Rating: 3 stars
Note: As stated under the Source (above), I received this book for free from Amulet Books via NetGalley. I pride myself on writing fair and honest reviews.
Review: Last year, I read (and very much enjoyed) The Lie Tree by Frances Hardinge, so when I found out she had another book coming out, I was in! Alas, though it was strange and magical (in that it contained a supernatural bent), it just wasn’t what I was expecting.
The concept is fascinating: a young girl discovers she can sense spirits, which is terrifying in and of itself. However, it turns out she can also house those spirits within herself, and the spirits know it. Desperate to “relocate” and hang onto human life a little longer, they pester her and torment her, forcing her to learn how to fend them off. In fact, her mother forces her into a graveyard regularly to practice, despite how much she hates doing so, and though she resents her mother for putting her through this, it eventually makes her strong enough to fend for herself against much older and stronger specters, the likes of which she never imagined.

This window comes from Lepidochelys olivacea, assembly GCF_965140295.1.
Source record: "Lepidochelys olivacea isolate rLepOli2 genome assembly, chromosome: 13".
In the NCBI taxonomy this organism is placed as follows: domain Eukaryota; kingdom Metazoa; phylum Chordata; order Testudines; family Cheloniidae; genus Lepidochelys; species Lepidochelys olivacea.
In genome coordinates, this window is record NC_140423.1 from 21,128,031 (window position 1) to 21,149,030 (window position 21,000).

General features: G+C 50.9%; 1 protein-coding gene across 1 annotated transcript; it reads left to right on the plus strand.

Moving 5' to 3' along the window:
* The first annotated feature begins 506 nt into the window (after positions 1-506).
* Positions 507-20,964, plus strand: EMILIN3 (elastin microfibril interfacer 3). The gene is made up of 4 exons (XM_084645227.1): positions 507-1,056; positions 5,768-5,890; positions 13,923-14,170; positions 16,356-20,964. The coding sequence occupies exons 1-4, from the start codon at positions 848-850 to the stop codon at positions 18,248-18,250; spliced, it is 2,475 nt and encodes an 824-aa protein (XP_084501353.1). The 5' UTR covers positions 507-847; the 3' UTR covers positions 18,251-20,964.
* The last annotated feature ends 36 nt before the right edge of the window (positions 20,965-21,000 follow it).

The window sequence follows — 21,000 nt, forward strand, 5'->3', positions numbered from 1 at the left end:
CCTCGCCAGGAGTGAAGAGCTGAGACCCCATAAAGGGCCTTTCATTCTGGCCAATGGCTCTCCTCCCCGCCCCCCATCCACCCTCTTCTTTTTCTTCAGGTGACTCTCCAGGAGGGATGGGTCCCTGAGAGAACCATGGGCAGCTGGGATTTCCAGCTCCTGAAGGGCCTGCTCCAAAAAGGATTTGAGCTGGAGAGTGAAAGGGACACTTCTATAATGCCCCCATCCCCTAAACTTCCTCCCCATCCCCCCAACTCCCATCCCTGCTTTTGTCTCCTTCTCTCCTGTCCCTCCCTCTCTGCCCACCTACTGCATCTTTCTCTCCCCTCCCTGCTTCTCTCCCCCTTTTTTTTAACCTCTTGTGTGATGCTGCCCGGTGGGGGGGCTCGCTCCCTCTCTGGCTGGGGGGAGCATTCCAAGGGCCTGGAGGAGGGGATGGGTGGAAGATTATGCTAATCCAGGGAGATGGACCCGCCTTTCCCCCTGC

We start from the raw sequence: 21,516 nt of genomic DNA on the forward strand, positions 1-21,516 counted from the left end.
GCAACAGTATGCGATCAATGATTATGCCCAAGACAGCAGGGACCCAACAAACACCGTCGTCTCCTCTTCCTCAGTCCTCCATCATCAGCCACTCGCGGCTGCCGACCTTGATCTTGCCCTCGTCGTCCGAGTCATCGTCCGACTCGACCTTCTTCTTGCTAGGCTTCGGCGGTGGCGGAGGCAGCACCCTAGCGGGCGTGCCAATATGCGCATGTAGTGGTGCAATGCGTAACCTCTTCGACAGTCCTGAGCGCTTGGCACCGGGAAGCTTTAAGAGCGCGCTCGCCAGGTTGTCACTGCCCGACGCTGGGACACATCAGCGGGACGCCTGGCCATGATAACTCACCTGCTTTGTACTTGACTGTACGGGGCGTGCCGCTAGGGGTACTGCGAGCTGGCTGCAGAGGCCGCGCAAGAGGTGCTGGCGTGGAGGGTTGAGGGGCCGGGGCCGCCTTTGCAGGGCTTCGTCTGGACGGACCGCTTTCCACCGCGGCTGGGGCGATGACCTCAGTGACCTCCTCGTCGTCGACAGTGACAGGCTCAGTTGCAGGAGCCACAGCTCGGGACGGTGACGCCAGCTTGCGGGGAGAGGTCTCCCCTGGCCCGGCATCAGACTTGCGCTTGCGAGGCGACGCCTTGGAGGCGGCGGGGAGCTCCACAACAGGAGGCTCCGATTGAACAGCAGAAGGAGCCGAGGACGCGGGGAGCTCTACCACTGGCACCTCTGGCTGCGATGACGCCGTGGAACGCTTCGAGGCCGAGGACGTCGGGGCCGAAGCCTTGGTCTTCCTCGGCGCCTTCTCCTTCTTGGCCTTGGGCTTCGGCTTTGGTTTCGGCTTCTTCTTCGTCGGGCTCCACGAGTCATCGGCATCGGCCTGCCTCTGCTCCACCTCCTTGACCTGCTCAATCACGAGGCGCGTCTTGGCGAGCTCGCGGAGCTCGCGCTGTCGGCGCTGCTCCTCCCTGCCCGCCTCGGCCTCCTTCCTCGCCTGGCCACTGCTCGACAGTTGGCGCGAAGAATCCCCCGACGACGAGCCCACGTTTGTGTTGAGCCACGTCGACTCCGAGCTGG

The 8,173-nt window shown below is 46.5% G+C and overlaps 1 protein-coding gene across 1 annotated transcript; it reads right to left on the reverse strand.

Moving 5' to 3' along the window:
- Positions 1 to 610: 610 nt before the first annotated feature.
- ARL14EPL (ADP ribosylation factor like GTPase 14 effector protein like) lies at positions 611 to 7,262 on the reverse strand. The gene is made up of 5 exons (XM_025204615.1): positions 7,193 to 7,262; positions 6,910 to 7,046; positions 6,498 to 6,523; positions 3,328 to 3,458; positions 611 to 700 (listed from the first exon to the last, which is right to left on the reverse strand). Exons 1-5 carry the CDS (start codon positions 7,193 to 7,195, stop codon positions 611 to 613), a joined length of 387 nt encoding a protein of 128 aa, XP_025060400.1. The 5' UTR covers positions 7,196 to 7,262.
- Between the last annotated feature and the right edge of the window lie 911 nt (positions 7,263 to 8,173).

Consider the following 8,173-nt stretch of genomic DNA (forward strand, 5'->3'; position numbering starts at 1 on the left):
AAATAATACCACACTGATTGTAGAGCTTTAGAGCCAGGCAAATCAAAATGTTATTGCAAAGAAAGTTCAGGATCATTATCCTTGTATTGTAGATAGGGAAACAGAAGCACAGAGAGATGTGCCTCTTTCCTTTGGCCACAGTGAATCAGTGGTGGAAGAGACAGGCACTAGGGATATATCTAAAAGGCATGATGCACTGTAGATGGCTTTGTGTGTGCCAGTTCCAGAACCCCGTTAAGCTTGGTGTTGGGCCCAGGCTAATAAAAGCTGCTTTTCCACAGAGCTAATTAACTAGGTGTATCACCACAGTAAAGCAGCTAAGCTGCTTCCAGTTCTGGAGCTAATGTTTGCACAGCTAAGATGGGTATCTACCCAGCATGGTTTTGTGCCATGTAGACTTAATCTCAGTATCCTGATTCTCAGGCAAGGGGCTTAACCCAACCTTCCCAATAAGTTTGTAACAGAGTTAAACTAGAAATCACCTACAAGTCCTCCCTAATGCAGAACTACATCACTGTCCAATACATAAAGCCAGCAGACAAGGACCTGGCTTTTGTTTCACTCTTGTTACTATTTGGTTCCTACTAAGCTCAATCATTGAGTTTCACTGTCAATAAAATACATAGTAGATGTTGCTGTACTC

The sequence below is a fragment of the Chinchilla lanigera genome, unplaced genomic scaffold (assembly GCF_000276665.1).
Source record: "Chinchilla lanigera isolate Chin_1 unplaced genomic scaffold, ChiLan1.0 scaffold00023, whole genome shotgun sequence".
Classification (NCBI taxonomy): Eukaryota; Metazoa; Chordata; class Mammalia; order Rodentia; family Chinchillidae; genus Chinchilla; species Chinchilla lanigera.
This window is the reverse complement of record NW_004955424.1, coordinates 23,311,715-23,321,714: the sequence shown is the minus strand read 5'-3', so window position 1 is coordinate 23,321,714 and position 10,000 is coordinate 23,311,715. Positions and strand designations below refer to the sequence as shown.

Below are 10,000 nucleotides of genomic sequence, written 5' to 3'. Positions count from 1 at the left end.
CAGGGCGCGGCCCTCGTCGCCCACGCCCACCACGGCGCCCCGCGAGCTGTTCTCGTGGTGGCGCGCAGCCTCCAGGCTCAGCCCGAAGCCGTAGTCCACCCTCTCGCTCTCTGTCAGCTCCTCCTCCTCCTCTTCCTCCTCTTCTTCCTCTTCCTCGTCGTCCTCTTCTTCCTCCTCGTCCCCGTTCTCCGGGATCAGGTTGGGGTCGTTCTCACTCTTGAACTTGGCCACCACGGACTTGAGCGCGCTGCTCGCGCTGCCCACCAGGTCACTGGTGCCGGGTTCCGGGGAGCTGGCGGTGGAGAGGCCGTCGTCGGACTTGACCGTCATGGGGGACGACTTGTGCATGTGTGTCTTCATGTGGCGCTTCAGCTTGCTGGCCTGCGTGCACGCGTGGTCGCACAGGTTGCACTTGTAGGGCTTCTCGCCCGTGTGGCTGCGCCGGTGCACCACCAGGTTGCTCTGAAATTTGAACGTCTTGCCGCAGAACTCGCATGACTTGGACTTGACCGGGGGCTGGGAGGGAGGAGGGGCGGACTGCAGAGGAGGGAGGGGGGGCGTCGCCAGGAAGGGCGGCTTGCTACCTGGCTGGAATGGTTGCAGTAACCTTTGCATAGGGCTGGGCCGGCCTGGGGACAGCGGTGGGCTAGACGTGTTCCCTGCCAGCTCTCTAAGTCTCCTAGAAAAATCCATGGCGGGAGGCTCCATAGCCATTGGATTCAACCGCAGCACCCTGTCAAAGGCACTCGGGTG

So much prospect in this story, but ultimately it fell a bit flat for me. Makepeace is an interesting character, and I admire her moxie. She is served up a rather difficult existence from the get, but she never gives into despair, always strategizing for the long-term goal. However, the other characters were rather despicable, even those who we are to believe are redeemed. I suspect that I was supposed to come back around and forgive a certain character (trying to avoid spoilers here), but the truth is, I never liked him to begin with, and the close relationship Makepeace was supposed to share with him was never fleshed out enough to feel like anything.
It was weird, and I generally like weird. But I think I expected spooky or creepy, and it certainly wasn’t that. Since The Lie Tree was slow to boil, I anticipated the same with this book, but at some point, I started to wonder if the burner was even on. It just never got beyond lukewarm for me.
In a word: meh.